Penn women's soccer puts its unbeaten home record on the line against Dartmouth
October 17, 2013, 7:02 pm · Updated October 17, 2013, 8:49 pm·
Carolyn Lim | DP
Two unbeaten streaks. Two physical defenses. Something’s gotta give.
Saturday night at Rhodes Field, the Penn women’s soccer team will take on Dartmouth in a crucial Ivy League clash that will go a long way in determining both teams’ championship hopes.
The Quakers (8-1-3, 2-1 Ivy) will put their unblemished home record on the line tomorrow night against a Big Green (5-4-3, 2-1) squad that struggles away from the friendly confines of Hanover, N.H. The Red and Blue are aiming to reverse their fortunes from their last matchup against Dartmouth, when they suffered a 2-1 defeat on the road in 2012.
Penn and Dartmouth have two of the strongest defenses in the Ivy League, making a low-scoring affair seem likely. The Quakers boast the lowest goals against average wrote outin the Ancient Eight and haven’t allowed a goal since its Sept. 29 match against Lehigh, which ended in a 1-1 draw. Dartmouth holds the third lowest goals against average in the league and has only surrendered one goal in its past four games.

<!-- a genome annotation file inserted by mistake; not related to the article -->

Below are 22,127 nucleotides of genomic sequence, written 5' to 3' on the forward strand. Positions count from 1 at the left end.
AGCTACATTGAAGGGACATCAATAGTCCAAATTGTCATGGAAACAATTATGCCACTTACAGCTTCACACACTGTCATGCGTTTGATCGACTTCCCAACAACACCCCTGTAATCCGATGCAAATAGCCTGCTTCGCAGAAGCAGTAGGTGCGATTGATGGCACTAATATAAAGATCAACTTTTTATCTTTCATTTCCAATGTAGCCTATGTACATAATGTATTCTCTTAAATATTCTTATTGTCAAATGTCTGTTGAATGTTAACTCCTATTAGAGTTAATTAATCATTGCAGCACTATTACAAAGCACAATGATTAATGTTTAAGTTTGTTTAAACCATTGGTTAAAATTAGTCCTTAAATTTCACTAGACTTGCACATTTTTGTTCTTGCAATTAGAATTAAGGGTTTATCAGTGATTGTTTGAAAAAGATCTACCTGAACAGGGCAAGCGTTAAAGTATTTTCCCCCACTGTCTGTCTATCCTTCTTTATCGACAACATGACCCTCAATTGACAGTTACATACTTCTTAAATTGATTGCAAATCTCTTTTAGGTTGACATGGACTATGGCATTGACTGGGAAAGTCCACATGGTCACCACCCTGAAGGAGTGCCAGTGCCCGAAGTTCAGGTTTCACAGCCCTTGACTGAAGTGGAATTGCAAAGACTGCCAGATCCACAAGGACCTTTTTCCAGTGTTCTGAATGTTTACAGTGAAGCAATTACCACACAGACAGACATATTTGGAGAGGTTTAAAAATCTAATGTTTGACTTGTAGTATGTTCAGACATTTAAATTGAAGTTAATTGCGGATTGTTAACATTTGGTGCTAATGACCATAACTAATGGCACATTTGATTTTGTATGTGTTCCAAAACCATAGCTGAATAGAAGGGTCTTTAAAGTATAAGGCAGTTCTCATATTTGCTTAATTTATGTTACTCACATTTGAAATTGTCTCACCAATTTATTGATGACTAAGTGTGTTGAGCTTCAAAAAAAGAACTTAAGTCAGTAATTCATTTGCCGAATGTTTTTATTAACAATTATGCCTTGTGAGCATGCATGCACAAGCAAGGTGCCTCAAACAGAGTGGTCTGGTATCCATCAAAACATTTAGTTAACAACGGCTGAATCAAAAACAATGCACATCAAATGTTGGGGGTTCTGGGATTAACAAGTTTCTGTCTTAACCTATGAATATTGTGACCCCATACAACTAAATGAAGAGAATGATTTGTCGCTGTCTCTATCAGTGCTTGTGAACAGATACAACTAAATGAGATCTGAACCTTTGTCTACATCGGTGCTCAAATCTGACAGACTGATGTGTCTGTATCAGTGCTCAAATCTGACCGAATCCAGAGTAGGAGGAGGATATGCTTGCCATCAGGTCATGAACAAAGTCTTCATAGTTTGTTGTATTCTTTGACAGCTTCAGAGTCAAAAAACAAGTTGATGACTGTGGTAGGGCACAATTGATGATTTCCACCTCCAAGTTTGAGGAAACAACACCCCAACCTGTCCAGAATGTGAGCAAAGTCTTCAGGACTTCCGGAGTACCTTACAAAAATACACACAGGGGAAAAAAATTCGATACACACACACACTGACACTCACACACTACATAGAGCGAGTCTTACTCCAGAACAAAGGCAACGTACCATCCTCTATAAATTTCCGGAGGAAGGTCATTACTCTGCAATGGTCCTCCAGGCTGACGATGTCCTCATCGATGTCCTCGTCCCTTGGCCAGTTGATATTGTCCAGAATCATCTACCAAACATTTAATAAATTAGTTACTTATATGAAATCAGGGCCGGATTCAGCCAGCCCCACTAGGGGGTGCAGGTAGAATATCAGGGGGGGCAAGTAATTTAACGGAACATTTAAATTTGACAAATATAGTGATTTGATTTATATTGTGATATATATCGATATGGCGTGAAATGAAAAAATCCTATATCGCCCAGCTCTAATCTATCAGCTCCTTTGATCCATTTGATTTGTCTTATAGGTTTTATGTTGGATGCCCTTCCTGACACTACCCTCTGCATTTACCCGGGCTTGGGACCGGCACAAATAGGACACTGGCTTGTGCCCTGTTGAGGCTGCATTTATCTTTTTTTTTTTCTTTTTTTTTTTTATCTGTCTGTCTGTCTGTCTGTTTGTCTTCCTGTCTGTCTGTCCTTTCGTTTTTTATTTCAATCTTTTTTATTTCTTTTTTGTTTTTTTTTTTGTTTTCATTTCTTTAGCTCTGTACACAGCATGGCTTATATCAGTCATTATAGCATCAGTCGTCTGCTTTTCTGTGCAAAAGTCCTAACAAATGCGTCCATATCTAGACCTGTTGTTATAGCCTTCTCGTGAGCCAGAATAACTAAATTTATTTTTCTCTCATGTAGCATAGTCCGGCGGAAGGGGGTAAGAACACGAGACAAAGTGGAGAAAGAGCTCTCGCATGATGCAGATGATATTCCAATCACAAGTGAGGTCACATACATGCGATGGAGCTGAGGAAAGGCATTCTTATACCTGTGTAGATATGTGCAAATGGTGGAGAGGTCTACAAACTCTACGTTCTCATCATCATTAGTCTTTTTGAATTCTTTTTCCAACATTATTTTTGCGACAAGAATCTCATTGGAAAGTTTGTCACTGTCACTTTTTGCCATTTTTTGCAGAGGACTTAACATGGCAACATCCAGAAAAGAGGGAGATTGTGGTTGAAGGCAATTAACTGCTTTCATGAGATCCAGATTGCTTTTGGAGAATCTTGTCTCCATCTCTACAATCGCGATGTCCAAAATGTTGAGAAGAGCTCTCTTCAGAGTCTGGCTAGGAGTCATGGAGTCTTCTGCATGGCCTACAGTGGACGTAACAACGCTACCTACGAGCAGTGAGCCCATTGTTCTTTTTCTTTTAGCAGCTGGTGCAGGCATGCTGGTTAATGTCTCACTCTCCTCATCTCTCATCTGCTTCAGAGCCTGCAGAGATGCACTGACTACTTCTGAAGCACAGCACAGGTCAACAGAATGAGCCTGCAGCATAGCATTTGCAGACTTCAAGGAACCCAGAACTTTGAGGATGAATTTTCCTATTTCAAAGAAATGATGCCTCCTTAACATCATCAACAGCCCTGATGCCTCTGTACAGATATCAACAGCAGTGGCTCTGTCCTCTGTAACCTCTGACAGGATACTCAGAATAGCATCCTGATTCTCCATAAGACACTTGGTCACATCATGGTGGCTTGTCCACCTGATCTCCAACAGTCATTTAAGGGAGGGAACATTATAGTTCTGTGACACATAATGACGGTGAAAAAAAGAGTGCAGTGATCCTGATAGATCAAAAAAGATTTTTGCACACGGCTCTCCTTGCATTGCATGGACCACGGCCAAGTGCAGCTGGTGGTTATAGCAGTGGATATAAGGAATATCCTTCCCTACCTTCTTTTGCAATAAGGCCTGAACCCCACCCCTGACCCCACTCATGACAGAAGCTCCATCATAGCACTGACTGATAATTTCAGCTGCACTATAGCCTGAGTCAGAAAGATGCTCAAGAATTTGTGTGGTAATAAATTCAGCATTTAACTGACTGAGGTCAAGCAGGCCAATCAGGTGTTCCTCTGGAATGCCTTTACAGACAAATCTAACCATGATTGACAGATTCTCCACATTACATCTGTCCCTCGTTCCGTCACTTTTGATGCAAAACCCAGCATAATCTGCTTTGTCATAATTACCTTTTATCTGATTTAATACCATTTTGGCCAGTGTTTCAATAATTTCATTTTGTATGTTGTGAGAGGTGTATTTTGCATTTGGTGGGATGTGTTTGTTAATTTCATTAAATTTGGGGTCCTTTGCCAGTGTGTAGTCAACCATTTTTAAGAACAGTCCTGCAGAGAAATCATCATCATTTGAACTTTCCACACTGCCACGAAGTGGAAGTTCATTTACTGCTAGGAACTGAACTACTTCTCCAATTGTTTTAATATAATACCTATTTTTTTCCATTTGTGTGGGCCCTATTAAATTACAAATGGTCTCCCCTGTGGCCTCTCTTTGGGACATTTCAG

Both Penn and Dartmouth know that their offenses could be in for long days.
“They’re a good team, they’re a physical team,” Penn coach Darren Ambrose said. “We hope to set the tone, but they’re a physical team.”
“Penn is very physical,” Dartmouth forward Emma Brush added. “They have a lot of heart and a lot of drive.”
Though both teams have been playing nice with each other off of the pitch, there will surely be fewer pleasantries exchanged once the match starts and both teams put their unbeaten streaks on the line.
The Big Green haven’t lost in the month of October, while the Red and Blue haven’t been bested since suffering a 2-1 loss at the hands of Harvard to open Ivy play back on Sept. 27.
Despite each teams’ recent success, it is likely that only one side will emerge from this matchup with its championship hopes alive. Both squads enter the match with a lone blemish on their conference records; one more loss and their prospects for an Ivy League title will be gone.
The match could hinge on how Penn’s defense handles Emma Brush, who has six goals on the season for third-most in the Ancient Eight. Brush has scored 14 points in 12 games on the year, wreaking havoc on defenses with her propensity for shot-taking.
Stopping Brush looks to be a daunting task, but Penn freshman midfielder Tahirih Nesmith remains confident that Brush can be contained.
“If Harvard’s national player [Margaret Purce] didn’t give us a hard time, I doubt [Brush] will,” Nesmith said. “Caroline Dwyer is probably our strongest defender, so she is usually our go-to person for strong forwards.”
“We battle hard, there’s a confidence about us.” Ambrose added. “I think our kids work well together.”
And if Ambrose’s players don’t work well together, they could find their Ivy hopes dashed.